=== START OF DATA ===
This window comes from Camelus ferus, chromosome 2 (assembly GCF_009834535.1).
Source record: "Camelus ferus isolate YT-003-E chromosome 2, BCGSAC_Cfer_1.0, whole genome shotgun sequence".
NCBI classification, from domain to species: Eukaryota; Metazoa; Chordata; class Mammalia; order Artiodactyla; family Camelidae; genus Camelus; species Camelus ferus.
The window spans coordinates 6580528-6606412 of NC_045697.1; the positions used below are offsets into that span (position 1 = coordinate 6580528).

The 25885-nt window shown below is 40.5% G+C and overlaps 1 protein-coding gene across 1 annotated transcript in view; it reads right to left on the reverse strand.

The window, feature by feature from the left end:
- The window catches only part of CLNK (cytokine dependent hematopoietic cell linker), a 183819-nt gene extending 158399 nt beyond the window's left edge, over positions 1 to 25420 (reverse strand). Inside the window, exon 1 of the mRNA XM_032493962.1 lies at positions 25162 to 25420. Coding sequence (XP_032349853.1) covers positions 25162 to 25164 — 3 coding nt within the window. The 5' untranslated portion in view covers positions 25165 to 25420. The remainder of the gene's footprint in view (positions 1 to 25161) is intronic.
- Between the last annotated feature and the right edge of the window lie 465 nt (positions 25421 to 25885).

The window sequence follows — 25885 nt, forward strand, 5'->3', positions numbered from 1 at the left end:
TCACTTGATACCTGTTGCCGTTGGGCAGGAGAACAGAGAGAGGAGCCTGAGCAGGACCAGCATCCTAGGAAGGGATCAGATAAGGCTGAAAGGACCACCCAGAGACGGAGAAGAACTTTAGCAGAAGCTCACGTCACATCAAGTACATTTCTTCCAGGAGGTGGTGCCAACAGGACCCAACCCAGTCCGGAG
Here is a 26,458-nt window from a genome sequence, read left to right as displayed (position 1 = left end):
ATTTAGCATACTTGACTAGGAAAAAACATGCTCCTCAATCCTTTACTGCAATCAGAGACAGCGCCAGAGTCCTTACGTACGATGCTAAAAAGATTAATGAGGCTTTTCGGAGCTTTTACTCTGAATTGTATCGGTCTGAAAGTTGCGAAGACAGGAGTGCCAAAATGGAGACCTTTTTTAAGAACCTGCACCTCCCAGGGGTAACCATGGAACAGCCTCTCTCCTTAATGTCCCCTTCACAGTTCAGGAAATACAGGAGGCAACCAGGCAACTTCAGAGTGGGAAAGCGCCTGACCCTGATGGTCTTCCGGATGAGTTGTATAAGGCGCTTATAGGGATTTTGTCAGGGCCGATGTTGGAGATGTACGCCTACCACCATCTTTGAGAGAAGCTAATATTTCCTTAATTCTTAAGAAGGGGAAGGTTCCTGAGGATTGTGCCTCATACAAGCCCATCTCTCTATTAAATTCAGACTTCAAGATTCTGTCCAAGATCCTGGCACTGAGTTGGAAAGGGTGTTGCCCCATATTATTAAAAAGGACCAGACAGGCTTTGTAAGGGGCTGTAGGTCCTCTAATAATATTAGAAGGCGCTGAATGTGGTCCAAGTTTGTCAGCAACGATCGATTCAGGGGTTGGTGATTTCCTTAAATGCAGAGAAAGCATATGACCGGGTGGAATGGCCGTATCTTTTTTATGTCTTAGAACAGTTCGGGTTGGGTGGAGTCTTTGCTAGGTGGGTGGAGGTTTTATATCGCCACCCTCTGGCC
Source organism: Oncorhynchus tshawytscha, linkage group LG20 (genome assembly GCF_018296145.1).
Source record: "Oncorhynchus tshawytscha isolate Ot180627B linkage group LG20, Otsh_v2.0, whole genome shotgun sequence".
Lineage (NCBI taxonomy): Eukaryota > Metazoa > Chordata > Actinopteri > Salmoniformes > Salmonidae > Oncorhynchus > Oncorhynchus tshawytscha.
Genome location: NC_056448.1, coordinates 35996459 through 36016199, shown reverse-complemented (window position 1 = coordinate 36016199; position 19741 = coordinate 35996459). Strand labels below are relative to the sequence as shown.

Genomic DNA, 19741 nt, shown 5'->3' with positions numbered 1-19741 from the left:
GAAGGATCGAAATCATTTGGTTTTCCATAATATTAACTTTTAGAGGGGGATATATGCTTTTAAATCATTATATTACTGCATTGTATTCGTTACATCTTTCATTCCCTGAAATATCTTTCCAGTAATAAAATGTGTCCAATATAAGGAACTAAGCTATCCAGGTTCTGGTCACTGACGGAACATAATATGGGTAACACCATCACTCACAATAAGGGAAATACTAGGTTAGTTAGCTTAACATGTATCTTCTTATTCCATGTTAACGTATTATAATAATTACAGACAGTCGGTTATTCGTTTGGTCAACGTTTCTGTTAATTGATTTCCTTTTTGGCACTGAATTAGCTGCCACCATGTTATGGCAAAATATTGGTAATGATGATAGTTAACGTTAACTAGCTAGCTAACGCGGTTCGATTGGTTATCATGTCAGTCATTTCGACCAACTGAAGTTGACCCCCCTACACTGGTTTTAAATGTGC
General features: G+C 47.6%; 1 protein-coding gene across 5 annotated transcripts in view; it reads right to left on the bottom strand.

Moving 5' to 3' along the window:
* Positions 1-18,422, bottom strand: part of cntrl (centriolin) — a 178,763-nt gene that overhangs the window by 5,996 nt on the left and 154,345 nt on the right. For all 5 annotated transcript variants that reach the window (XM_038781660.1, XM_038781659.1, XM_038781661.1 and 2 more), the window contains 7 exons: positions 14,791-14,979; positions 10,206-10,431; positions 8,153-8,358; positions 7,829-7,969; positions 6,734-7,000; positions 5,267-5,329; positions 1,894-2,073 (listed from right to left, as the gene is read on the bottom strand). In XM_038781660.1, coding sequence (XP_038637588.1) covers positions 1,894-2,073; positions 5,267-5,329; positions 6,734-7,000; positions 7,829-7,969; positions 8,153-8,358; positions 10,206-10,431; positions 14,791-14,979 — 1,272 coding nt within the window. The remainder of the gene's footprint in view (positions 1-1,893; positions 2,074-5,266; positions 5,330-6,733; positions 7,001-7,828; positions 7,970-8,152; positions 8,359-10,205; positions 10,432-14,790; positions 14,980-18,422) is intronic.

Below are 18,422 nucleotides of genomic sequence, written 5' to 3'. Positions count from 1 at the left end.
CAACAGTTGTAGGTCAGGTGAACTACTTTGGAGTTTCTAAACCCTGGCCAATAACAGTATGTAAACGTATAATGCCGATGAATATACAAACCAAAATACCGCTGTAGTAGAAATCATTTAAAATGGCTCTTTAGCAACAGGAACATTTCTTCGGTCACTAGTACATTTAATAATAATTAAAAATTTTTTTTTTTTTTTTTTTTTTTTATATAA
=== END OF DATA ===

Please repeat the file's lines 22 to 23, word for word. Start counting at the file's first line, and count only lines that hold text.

Below are 18,422 nucleotides of genomic sequence, written 5' to 3'. Positions count from 1 at the left end.
CAACAGTTGTAGGTCAGGTGAACTACTTTGGAGTTTCTAAACCCTGGCCAATAACAGTATGTAAACGTATAATGCCGATGAATATACAAACCAAAATACCGCTGTAGTAGAAATCATTTAAAATGGCTCTTTAGCAACAGGAACATTTCTTCGGTCACTAGTACATTTAATAATAATTAAAAATTTTTTTTTTTTTTTTTTTTTTTTATATAA